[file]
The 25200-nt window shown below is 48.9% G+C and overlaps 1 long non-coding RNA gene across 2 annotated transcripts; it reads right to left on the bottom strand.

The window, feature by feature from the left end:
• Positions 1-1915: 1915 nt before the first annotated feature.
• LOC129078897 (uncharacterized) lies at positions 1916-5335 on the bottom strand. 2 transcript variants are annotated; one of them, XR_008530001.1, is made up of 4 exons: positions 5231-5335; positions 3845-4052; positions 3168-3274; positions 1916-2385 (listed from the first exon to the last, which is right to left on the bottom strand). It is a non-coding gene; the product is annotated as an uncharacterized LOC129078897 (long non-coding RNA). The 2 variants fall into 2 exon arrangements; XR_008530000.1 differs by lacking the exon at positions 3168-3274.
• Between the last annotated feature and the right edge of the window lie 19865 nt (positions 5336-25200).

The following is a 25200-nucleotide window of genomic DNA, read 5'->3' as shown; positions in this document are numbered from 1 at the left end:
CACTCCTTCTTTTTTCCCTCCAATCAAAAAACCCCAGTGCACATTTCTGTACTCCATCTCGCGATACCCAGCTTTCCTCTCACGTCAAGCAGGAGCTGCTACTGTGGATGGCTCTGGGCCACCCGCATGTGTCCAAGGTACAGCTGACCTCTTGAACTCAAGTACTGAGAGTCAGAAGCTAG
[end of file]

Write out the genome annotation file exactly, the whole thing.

The 25200-nt window shown below is 48.9% G+C and overlaps 1 long non-coding RNA gene across 2 annotated transcripts; it reads right to left on the bottom strand.

The window, feature by feature from the left end:
• Positions 1-1915: 1915 nt before the first annotated feature.
• LOC129078897 (uncharacterized) lies at positions 1916-5335 on the bottom strand. 2 transcript variants are annotated; one of them, XR_008530001.1, is made up of 4 exons: positions 5231-5335; positions 3845-4052; positions 3168-3274; positions 1916-2385 (listed from the first exon to the last, which is right to left on the bottom strand). It is a non-coding gene; the product is annotated as an uncharacterized LOC129078897 (long non-coding RNA). The 2 variants fall into 2 exon arrangements; XR_008530000.1 differs by lacking the exon at positions 3168-3274.
• Between the last annotated feature and the right edge of the window lie 19865 nt (positions 5336-25200).

The following is a 25200-nucleotide window of genomic DNA, read 5'->3' as shown; positions in this document are numbered from 1 at the left end:
CACTCCTTCTTTTTTCCCTCCAATCAAAAAACCCCAGTGCACATTTCTGTACTCCATCTCGCGATACCCAGCTTTCCTCTCACGTCAAGCAGGAGCTGCTACTGTGGATGGCTCTGGGCCACCCGCATGTGTCCAAGGTACAGCTGACCTCTTGAACTCAAGTACTGAGAGTCAGAAGCTAG